In five days my baby girl will turn one. I have spent nearly every day of the past year at home focused on her. Holding her. Feeding her. Reading to her. Watching her grow. Trying to be a good mom. Practicing my new identity. Giving up much of my former self and stretching my little heart into something new...something she calls "Mama." I am "Mama" now. And sometimes I go days without ever hearing my old name. Mostly that's ok. But there are parts of the old Desiree that I miss. Parts that are so much harder to cultivate now than they were before my baby was born. A year after becoming a mom I am still wondering, "Who am I now?" Do I still have something to contribute to the world? Can I still be a part of the movement for justice? Can I give more than everything Micah needs from me?
Motherhood is tricky. I know what the research says about how critical these first three years are in the development of her little brain. I want to pour myself into her. I want to give her everything I can. I want to read to her every day and take her to the children's museum and the nature center and the library. Her world is my world. She is everything to me. She has sucked me in heart and soul. But sometimes my singular focus on Micah makes me forget that there are other little ones out there in the world. Hungry little ones. Sick little ones. Neglected little ones. When I stop to think of them I wonder how I can possibly make time for them on top of what I'm trying to give to Micah.
I feel the tension. Part of me wants to keep trying to be a force to change the world, but a big part of me wants to just drop out of the world completely and focus all my energy and attention on Micah. To put everything else on hold until I can at least get her through preschool. In some ways I feel like I've already dropped out of the world. Or at least that Micah has become the world to me. I've spent hours thinking about how to make her birthday party special. But no time thinking about all the other kids around the world turning one next week. The old Desiree had a deeper sense of burden for those other kids. In some ways becoming a mother has deepened my compassion for others and in other ways becoming a mother has limited my ability or willingness to act on that compassion.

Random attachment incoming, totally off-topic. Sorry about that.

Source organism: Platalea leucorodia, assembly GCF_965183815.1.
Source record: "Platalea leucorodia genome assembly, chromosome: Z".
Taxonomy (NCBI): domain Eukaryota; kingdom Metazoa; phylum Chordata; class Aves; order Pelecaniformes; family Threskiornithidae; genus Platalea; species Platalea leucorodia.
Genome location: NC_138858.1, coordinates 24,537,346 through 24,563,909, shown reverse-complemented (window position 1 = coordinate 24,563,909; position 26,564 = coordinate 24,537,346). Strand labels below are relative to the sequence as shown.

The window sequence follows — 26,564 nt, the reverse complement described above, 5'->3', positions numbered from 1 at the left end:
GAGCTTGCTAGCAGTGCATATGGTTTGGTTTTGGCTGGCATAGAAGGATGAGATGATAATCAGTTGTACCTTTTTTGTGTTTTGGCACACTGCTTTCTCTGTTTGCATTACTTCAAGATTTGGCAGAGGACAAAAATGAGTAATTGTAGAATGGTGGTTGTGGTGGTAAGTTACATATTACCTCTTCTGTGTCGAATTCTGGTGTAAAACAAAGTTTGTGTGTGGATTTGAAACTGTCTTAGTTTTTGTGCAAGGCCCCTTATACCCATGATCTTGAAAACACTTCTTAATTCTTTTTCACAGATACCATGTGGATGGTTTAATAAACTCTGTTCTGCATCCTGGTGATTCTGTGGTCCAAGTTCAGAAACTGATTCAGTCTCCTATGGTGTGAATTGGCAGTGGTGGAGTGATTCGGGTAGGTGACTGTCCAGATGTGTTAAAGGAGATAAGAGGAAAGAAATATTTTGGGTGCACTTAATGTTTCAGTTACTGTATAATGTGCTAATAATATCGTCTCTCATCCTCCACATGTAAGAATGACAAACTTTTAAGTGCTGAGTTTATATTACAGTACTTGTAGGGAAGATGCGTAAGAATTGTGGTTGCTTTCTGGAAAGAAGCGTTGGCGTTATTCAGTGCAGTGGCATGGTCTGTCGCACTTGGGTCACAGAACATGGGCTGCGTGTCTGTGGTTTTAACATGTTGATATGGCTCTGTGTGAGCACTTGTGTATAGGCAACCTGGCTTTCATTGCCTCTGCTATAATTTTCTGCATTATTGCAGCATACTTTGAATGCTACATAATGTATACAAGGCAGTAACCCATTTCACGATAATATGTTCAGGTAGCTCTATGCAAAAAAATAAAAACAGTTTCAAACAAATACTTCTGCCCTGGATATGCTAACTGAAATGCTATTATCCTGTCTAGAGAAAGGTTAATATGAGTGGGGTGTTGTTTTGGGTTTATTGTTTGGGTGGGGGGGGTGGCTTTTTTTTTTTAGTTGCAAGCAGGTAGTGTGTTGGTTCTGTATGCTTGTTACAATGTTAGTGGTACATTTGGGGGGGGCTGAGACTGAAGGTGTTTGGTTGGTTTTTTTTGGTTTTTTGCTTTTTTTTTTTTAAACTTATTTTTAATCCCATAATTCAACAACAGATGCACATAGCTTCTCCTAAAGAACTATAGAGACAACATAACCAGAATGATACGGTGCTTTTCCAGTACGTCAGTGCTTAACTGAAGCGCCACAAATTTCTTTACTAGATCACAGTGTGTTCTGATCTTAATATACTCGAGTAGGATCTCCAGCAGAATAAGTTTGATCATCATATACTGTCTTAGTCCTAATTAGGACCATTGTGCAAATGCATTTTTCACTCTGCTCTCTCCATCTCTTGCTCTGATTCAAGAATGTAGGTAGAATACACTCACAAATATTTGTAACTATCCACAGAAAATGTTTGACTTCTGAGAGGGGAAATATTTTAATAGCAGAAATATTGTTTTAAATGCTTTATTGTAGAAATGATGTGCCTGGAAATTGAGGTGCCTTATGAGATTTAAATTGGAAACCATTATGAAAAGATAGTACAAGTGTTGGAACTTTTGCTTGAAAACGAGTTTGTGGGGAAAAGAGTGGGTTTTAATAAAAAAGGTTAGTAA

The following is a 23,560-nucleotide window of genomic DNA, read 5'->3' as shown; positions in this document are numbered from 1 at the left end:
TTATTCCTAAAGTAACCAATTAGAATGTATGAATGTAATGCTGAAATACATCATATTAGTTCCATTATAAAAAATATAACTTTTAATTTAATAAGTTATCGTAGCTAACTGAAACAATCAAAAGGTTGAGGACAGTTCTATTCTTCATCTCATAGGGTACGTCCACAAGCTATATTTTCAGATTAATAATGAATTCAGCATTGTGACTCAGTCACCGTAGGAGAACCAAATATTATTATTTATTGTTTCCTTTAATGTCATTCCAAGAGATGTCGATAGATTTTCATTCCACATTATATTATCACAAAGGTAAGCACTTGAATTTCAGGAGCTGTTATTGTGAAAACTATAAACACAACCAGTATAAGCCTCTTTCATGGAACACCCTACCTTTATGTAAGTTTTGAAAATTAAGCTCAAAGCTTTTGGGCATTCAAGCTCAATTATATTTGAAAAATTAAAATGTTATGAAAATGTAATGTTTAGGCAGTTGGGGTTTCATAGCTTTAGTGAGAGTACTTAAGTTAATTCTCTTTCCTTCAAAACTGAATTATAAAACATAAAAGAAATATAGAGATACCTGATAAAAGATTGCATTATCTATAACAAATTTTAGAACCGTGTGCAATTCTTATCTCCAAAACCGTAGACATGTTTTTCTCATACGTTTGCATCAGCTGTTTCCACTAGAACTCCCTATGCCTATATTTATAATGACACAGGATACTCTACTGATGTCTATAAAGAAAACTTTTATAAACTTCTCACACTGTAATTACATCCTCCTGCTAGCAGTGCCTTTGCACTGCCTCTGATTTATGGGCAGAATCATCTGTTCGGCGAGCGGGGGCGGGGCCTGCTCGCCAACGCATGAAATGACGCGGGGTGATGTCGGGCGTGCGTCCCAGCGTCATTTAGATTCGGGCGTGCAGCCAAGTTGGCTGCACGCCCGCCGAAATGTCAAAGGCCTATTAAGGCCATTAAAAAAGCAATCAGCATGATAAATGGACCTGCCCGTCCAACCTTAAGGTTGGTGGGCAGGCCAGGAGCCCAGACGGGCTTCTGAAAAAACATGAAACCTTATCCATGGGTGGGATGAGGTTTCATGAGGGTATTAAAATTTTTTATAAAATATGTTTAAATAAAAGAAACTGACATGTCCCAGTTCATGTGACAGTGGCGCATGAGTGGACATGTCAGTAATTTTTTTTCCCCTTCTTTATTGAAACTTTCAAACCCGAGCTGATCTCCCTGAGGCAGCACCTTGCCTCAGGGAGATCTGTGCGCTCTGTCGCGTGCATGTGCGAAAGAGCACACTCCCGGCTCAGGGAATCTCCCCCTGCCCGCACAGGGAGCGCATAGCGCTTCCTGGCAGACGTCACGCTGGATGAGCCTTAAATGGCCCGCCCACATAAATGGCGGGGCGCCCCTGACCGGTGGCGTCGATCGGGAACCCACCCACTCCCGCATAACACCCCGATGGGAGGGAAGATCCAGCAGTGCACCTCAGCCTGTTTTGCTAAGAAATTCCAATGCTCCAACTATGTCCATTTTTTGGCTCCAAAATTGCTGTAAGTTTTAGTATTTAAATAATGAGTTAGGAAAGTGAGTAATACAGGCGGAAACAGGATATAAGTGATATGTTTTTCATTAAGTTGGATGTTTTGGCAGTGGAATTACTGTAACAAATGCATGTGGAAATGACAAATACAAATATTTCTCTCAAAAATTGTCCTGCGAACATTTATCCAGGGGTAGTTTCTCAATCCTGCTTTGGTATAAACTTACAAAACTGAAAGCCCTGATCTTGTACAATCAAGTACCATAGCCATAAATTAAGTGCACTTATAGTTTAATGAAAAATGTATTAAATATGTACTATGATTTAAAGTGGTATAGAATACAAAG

How can I hold tight to Micah and hold tight to the Micah 6:8 life at the same time? Sometimes I don't feel like I have enough space in me to do both. This blog used to be called, "Remembering Kibera" because it was focused on remembering my friends who live difficult lives in the largest slum in Africa called, Kibera. I still think about Kibera all the time. But I wonder what impact I will be able to have on Kibera and places like it now that Micah is my world.
I want to love my baby girl with every ounce of my power and I want the best possible start for her. As I'm sure all the mothers of the little girls turning one next week in Kibera do too.